THE STATE OF SOUTH CAROLINA
In The Court of Appeals
Laurens Emergency Medical Specialist, P.A., Respondent,
M.S. Bailey & Sons Bankers, and Laurens County Health Care System, Defendants,
of which Laurens County Health Care System is, Appellant.
Appeal From Laurens County
James W. Johnson, Jr., Circuit Court Judge
J. Michael Turner, of Turner, Able & Burney, of Laurens, for appellant.
A. Camden Lewis and Thomas A. Pendarvis, of Lewis, Babcock & Hawkins, of Columbia, for respondent.
GOOLSBY, J.: Laurens Emergency Medical Specialists (EMS) brought this action for, among other things, indemnification against M.S. Bailey & Sons Bankers and Laurens County Hospital Health Care System (collectively, Laurens County Hospital). The trial court granted summary judgment to EMS on the issue of liability, leaving only the amount of damages to be determined by a jury. Laurens County Hospital appeals. We affirm. (1)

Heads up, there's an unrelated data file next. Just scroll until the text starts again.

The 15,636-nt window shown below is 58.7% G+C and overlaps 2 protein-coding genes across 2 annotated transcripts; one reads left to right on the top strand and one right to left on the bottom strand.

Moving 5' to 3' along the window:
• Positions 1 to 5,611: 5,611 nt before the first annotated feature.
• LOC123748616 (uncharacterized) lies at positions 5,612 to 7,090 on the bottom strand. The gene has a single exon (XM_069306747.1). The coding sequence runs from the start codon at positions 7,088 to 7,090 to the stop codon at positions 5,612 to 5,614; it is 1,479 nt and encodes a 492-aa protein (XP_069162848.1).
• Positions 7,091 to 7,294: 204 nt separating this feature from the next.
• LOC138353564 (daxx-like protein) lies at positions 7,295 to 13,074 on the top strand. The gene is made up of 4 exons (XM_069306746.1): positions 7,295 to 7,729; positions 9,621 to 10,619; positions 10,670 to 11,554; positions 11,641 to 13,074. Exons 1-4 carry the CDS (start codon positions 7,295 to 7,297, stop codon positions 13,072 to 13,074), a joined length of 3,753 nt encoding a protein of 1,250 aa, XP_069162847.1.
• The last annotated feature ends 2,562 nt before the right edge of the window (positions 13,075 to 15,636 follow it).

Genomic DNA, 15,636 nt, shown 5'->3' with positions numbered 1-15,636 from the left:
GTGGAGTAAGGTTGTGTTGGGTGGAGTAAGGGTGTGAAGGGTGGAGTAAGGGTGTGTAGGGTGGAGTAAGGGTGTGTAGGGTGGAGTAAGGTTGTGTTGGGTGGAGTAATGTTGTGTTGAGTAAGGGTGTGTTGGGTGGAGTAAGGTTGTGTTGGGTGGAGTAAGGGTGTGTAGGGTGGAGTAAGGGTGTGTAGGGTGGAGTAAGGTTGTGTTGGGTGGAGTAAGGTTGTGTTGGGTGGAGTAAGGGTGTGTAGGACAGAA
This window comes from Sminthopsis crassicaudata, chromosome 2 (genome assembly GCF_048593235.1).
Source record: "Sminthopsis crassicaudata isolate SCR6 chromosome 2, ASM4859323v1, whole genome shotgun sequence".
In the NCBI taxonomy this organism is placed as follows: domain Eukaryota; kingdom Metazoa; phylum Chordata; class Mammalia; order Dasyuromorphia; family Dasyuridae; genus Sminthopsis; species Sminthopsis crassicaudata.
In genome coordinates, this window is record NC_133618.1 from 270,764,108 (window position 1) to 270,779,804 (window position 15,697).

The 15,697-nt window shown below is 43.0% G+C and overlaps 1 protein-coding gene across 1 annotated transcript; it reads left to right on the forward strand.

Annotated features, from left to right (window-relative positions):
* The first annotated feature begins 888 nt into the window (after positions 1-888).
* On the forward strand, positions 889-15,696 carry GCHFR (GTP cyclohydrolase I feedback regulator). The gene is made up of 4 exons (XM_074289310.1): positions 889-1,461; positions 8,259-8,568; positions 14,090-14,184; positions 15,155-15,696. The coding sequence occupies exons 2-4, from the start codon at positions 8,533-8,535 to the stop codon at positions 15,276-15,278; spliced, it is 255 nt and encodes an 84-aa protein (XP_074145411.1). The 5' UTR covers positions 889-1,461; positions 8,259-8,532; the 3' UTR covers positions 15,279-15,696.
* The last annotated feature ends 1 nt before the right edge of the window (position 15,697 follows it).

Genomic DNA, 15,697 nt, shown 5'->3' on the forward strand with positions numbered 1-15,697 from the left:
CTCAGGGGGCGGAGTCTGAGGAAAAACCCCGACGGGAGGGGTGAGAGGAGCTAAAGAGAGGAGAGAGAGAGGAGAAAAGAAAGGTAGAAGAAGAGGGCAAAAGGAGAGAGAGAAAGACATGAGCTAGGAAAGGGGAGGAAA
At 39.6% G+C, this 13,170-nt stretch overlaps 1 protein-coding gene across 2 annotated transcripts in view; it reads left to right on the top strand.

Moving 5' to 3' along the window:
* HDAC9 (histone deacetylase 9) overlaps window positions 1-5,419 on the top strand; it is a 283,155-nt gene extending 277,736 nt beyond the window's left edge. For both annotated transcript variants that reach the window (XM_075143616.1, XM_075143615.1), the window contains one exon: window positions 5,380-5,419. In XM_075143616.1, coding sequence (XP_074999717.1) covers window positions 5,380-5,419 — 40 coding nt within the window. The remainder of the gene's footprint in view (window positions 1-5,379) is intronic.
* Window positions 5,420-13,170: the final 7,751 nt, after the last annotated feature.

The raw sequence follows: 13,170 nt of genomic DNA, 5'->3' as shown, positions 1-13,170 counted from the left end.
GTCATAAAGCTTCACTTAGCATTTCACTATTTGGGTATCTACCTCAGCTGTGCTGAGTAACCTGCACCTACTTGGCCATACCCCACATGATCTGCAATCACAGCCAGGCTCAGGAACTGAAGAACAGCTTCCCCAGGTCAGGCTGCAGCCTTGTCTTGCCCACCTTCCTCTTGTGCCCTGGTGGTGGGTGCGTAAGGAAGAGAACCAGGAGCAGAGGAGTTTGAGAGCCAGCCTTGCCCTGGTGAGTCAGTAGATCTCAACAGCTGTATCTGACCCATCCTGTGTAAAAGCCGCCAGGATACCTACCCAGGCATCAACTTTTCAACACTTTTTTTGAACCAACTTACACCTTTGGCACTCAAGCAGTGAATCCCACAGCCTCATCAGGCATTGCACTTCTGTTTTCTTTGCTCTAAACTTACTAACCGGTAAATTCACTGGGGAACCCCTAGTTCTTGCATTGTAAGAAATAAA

Laurens County Hospital, a political subdivision, operates a hospital in Laurens County. EMS entered into an emergency services contract to furnish emergency room physicians and a medical director for the hospital's emergency department. The contract required Laurens County Hospital to employ and assign non-physician personnel to the emergency room to assist with administrative matters.
EMS brought this action after it discovered an administrative employee of the hospital who worked in the emergency department had embezzled funds belonging to EMS. EMS claimed its contract with Laurens County Hospital required the latter to indemnify it for all damages incurred as a result of the employee's theft.